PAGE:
Turkey’s government is stepping up efforts to exploit coal reserves to serve the country’s growing need for electricity. Licenses were granted to private conglomerates such as the Koç and the Ciner groups to develop coal mines in order to supply coal-fired power plants. More recently, Polat Kömur joined with a Chinese company to win the mining rights for a mine in the coal-rich area of Soma and build the accompanying power plant.
All this has resulted in a steep increase in mineral production: according to the Turkish Statistical Institute, mining activity has grown by 50% since 2005. However, the mining sector only accounts for 1.5% of national GDP, a modest contribution compared with developed countries such as Germany (4%) and the U.S. (4.2%), let alone mining powerhouses such as Australia (8.7%) and Canada (7.5%).
This is largely due to a lack of exploration activities. For years, anyone could obtain exploration licenses just to sit on the properties and wait for values to increase. To prevent this, amendments to the mining law approved in 2010 set tighter exploration requirements, introducing a three-step exploration period of a maximum of seven years. Reserve reporting also is due to become more reliable: the government’s bureau for mining activities (MIGEM) is drawing up a new code to bring Turkish reserve reporting practices in line with international standards. Companies will soon be obliged to regularly report the results of their exploration activities and will be closely scrutinized by the cognizant authorities.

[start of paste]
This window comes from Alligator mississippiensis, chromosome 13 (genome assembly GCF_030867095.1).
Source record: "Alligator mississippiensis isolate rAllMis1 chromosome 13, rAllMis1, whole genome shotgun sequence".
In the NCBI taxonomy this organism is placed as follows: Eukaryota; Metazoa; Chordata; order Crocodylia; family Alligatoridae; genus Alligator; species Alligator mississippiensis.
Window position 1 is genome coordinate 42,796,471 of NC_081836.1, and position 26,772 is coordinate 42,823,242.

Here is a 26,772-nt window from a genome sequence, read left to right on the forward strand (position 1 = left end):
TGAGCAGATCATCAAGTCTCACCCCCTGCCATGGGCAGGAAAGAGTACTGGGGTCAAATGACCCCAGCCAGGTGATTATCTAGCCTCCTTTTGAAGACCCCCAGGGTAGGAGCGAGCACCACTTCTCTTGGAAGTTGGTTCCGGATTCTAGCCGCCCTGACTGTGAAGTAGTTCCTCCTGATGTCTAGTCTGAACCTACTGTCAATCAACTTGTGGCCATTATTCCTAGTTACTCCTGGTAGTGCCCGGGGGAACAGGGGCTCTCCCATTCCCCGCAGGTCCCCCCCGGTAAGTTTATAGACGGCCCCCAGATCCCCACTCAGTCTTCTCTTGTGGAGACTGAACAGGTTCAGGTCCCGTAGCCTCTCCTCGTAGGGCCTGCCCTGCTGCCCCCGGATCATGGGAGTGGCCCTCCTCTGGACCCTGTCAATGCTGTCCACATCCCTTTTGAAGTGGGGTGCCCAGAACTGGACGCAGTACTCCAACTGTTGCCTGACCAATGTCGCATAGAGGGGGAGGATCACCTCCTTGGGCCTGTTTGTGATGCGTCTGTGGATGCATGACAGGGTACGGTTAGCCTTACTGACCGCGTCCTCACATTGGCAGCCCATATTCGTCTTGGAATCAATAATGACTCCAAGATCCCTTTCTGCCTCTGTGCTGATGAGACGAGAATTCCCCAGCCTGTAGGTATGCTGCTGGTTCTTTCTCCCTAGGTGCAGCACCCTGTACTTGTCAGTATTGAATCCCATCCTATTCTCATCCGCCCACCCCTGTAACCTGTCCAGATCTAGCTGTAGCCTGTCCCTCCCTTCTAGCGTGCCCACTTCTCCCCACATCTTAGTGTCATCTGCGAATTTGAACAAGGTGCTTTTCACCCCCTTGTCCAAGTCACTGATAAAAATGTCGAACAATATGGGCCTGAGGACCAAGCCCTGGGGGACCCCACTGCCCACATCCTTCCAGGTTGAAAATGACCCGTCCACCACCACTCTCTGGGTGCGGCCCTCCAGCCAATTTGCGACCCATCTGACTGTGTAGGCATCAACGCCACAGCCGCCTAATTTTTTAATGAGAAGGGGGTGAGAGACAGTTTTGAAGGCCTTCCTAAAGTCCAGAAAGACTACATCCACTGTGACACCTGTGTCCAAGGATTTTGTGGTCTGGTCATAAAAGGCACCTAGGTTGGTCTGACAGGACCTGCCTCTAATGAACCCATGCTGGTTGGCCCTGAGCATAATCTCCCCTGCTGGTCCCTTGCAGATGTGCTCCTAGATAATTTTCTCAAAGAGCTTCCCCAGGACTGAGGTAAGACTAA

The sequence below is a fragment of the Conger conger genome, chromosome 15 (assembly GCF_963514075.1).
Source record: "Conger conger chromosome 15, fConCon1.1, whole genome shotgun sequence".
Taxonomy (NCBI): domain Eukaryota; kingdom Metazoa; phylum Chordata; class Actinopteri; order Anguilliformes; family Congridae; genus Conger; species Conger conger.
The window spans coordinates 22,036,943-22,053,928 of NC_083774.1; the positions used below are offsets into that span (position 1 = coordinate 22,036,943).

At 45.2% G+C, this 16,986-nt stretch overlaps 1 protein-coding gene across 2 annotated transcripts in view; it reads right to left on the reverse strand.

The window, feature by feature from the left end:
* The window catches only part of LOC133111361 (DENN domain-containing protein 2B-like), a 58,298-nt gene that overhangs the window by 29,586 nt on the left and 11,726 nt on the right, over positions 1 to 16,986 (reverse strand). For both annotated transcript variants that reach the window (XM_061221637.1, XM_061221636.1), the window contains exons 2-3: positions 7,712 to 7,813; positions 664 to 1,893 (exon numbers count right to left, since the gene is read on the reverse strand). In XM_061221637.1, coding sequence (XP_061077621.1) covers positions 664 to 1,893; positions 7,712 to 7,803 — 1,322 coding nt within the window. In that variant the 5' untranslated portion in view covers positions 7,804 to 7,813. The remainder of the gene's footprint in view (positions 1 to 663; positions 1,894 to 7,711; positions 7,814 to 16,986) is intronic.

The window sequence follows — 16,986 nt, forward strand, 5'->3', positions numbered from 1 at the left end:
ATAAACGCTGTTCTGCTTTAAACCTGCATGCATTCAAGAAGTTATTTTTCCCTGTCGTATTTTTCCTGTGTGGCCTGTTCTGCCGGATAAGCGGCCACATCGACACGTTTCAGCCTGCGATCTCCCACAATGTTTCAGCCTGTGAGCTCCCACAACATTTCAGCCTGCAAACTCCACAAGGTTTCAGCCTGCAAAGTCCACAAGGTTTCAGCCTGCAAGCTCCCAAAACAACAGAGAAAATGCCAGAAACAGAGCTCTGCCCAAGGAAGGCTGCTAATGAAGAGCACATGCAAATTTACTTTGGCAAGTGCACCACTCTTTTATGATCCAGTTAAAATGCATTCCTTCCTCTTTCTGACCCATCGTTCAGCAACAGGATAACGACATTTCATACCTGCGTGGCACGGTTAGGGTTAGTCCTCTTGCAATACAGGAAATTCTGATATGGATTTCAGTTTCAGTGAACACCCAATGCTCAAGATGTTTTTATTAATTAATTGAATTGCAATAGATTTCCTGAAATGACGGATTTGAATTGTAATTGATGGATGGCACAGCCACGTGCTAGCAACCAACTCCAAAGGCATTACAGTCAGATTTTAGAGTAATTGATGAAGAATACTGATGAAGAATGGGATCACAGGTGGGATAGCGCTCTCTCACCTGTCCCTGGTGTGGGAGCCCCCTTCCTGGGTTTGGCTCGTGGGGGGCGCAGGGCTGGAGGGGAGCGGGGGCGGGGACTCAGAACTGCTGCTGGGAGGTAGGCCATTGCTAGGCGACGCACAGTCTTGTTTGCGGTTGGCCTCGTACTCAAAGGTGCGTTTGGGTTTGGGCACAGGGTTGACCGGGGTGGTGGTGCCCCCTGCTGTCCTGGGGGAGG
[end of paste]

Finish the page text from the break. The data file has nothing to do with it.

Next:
Recent exploration has already led to encouraging results. As drilling goes deeper, both Alacer Gold and Aldridge Minerals are confident that they will soon revise upward their gold reserves at the Çöpler and Yenipazar mines. With regard to coal, the MTA (Mineral Research and Exploration General Directorate) conducted 650,000 m of drilling between 2005 and 2010, doubling the country’s coal reserves to 12 billion mt of unexploited coal. Coal producer Soma Grubu has just been awarded a licence to exploit 90 million m of coking coal in Zonguldak province.
Another boost to exploration programs will come from the government’s move to tender 1,252 exploration licenses via a consecutive closed and open bidding process due to start in January 2012. Mining companies are gearing up to pick up the most interesting plays.
“This marks a key opportunity to substantially increase the company’s mineral exploration footprint in Western Turkey, an area which we believe holds significant exploration upside and potential for multi-million ounce discoveries,” said Kerim Sener, managing director of Ariana Resources.
If Turkey wants to capitalize on the results of increasing and more effective drilling campaigns, it needs to close the investment gap that still weighs down the sector. Signs are encouraging. Meta Nickel is planning to spend $500 million on a processing facility at its Gördes mine and the Soma group will invest $200 million in their Zonguldak project.
According to the estimates of Güven Onal, a professor of geology at the Istanbul Technical University, fresh capital could unleash Turkey’s mining potential and increase its share of the national GDP to 4%.